I have made efforts to raise funds to continue, going so far as to announce a Fund Raising Pasta Dinner in my home on October 22nd. I really hope to inspire people with a similar vision to help me get this series off the ground with enough funding to continue indefinitely.

You are also a writer and publisher of the e-zine Big Pond Rumours? What are you future writing and editing goals?

I have so many writing goals I have to create a list:

  1. editing my 3rd poetry manuscript
  2. finishing the connected stories in a young person’s novel called Chepi-Cumay Returns
  3. editing the 400-page manuscript for a narrative history of Wandering Spirit Survival School designed to be read by the regular public
  4. continuing to write short stories for a collection of prose that I am creating
  5. writing new poems
  6. sharing my work with the public on stage once again

Is there anything else you would like to share with the readers?

I am both a creative writer and an academic, having done my D.Ed. at the University of British Columbia. In the Spring of 2017, my next publication will appear as “The Name Unspoken: Wandering Spirit Survival School”. It is Chapter 11 in a book called Alternative Schooling: Canadian Stories of Democracy within Bureaucracy. The editors are Nina Bascia, Esther Fine and Malcolm Levin. This book has been in-process for some time. It will be published by Palgrave MacMillan and is expected to become a well-used university text.


Sarnia (classical) musician Colin Graf will perform at CADENCE on Wednesday, October 19 at the Exmouth Street Coffee Lodge in Sarnia, Ontario.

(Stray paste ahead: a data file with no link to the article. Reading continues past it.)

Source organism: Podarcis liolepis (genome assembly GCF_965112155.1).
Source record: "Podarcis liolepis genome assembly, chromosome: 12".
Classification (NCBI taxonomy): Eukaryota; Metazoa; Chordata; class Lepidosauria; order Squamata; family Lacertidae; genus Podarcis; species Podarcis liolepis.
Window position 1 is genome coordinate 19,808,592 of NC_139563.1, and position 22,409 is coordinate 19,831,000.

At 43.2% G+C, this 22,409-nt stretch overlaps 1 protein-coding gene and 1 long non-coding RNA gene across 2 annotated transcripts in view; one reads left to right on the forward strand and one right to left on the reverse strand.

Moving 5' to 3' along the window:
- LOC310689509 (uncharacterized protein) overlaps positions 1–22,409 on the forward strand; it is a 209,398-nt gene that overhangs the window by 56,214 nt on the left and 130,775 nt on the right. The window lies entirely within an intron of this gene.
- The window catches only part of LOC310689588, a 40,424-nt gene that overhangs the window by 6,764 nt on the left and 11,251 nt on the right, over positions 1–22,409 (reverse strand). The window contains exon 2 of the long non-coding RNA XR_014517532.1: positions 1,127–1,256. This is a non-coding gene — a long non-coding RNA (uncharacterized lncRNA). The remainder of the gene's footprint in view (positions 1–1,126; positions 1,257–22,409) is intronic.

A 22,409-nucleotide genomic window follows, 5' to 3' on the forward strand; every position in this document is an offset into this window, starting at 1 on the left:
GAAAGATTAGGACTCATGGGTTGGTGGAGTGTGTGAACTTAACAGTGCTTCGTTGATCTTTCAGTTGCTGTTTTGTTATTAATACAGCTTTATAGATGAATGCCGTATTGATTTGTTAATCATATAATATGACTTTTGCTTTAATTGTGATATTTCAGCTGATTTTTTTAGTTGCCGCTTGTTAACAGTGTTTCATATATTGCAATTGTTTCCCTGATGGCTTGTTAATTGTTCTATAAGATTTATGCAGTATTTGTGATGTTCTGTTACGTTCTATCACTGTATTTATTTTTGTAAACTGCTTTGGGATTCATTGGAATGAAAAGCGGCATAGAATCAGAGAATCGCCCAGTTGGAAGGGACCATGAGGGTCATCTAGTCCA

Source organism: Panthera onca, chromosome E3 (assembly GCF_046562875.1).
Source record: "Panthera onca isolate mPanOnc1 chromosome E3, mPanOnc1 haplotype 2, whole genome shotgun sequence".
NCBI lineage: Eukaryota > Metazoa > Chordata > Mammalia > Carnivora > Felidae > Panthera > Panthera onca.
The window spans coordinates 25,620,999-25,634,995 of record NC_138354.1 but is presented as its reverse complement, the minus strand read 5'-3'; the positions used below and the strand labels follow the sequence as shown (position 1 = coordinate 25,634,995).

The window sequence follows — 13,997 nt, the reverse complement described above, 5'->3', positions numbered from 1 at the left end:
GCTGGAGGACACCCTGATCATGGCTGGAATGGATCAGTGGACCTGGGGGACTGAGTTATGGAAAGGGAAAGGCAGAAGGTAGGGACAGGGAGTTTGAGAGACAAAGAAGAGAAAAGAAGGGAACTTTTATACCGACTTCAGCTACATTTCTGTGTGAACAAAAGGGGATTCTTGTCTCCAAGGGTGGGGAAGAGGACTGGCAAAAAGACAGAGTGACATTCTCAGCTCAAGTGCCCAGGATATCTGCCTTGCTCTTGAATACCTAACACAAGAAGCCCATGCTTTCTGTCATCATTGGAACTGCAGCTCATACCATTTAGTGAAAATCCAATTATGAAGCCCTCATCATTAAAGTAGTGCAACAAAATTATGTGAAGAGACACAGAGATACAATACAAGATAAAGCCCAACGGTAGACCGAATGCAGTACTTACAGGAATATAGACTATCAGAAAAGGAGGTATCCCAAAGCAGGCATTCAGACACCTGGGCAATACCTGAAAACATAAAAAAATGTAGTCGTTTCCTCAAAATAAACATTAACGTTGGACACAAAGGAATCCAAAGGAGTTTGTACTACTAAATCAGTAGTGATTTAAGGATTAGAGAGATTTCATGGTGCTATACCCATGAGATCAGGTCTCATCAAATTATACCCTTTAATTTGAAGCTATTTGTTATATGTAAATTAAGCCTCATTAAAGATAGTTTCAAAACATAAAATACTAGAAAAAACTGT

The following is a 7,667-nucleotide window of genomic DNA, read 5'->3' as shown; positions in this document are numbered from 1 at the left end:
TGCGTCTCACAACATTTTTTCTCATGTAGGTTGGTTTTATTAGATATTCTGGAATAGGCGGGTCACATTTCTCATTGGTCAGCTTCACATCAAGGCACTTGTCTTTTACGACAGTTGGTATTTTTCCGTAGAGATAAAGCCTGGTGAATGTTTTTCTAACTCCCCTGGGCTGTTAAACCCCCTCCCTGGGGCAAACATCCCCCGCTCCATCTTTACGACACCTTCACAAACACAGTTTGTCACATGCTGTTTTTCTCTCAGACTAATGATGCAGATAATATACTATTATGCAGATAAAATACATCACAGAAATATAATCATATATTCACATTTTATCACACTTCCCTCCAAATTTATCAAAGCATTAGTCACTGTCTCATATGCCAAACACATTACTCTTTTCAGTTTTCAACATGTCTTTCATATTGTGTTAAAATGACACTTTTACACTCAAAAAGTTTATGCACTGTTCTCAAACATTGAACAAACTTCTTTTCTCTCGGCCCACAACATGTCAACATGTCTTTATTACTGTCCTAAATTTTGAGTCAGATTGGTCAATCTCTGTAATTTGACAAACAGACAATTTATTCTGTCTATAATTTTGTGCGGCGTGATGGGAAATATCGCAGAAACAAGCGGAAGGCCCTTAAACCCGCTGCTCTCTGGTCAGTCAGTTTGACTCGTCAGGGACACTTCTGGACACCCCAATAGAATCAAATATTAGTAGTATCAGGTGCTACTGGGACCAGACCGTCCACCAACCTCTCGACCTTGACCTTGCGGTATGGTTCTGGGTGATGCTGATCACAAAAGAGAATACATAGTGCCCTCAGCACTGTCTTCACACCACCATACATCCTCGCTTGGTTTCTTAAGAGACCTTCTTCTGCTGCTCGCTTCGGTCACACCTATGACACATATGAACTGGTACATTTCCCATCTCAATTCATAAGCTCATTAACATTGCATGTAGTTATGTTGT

Congratulations Sharon. Sarnia is fortunate to have someone with your skills to motivate our local writers. Thank you for sharing your thoughts. I wish you much success with the reading series and your ongoing projects.

Follow CADENCE on Facebook and mark your calendars for future events:

October 19th with visiting poet and editor Maureen Hynes and Sarnia ‘classical’ musician Colin Graf

November 16th with spotlight readers Nelson Ball (author of Chewing Water (Mansfield Press, 2016) and CADENCE host Sharon Berg plus local musician Mike Blackmore.

December 21 event will spotlight the winners of the Limerick Contest and a musician TBA. More details here. 

Also find notices for the series online in many of the local newspapers, read the posters at The Coffee Lodge, 400 Exmouth Street in Sarnia, or phone Sharon Berg at 289 – 808 – 1025.

Check out Sharon Berg’s website.

Additional information about Big Pond Rumours is located here.


3 thoughts on “Introducing CADENCE, Sarnia’s Newest Reading Series with A Little Music

  1. Pingback: Sarnia-Lambton Poets Prepare For #NPM17 Celebrations | Kites Without Strings

  2. Pingback: Introducing Canadian Poet Sharon Berg and Big Pond Rumours Press | Kites Without Strings

  3. Pingback: I. B. Iskov’s Latest Chapbook Embraces Her Best Poems | Kites Without Strings